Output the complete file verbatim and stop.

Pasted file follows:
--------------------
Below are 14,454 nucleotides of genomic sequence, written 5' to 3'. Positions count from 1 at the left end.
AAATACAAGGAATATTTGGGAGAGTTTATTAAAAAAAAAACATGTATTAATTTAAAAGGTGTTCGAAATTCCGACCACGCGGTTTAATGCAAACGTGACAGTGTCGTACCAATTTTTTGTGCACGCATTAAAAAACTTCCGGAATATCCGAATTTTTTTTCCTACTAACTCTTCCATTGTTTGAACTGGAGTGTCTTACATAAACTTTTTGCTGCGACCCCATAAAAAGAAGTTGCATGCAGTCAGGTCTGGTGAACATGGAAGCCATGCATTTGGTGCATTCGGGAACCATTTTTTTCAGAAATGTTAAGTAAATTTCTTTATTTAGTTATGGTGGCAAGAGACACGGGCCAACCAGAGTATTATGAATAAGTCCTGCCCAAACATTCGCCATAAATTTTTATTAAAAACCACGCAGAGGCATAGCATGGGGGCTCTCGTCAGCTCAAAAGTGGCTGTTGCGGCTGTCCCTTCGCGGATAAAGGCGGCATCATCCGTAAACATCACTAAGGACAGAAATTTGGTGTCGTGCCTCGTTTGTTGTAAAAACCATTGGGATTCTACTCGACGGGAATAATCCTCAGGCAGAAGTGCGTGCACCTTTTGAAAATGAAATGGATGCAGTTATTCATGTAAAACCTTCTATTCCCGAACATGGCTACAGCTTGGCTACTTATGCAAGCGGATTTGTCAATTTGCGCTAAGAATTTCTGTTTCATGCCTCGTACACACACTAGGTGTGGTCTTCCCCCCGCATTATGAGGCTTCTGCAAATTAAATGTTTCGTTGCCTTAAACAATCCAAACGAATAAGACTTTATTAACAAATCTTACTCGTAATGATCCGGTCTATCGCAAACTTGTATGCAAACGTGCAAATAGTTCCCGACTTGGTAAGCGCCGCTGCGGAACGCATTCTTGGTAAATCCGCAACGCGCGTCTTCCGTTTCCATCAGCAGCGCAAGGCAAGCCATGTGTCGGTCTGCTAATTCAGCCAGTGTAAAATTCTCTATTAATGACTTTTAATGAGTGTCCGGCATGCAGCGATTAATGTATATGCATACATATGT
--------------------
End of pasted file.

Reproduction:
Below are 14,454 nucleotides of genomic sequence, written 5' to 3'. Positions count from 1 at the left end.
AAATACAAGGAATATTTGGGAGAGTTTATTAAAAAAAAAACATGTATTAATTTAAAAGGTGTTCGAAATTCCGACCACGCGGTTTAATGCAAACGTGACAGTGTCGTACCAATTTTTTGTGCACGCATTAAAAAACTTCCGGAATATCCGAATTTTTTTTCCTACTAACTCTTCCATTGTTTGAACTGGAGTGTCTTACATAAACTTTTTGCTGCGACCCCATAAAAAGAAGTTGCATGCAGTCAGGTCTGGTGAACATGGAAGCCATGCATTTGGTGCATTCGGGAACCATTTTTTTCAGAAATGTTAAGTAAATTTCTTTATTTAGTTATGGTGGCAAGAGACACGGGCCAACCAGAGTATTATGAATAAGTCCTGCCCAAACATTCGCCATAAATTTTTATTAAAAACCACGCAGAGGCATAGCATGGGGGCTCTCGTCAGCTCAAAAGTGGCTGTTGCGGCTGTCCCTTCGCGGATAAAGGCGGCATCATCCGTAAACATCACTAAGGACAGAAATTTGGTGTCGTGCCTCGTTTGTTGTAAAAACCATTGGGATTCTACTCGACGGGAATAATCCTCAGGCAGAAGTGCGTGCACCTTTTGAAAATGAAATGGATGCAGTTATTCATGTAAAACCTTCTATTCCCGAACATGGCTACAGCTTGGCTACTTATGCAAGCGGATTTGTCAATTTGCGCTAAGAATTTCTGTTTCATGCCTCGTACACACACTAGGTGTGGTCTTCCCCCCGCATTATGAGGCTTCTGCAAATTAAATGTTTCGTTGCCTTAAACAATCCAAACGAATAAGACTTTATTAACAAATCTTACTCGTAATGATCCGGTCTATCGCAAACTTGTATGCAAACGTGCAAATAGTTCCCGACTTGGTAAGCGCCGCTGCGGAACGCATTCTTGGTAAATCCGCAACGCGCGTCTTCCGTTTCCATCAGCAGCGCAAGGCAAGCCATGTGTCGGTCTGCTAATTCAGCCAGTGTAAAATTCTCTATTAATGACTTTTAATGAGTGTCCGGCATGCAGCGATTAATGTATATGCATACATATGT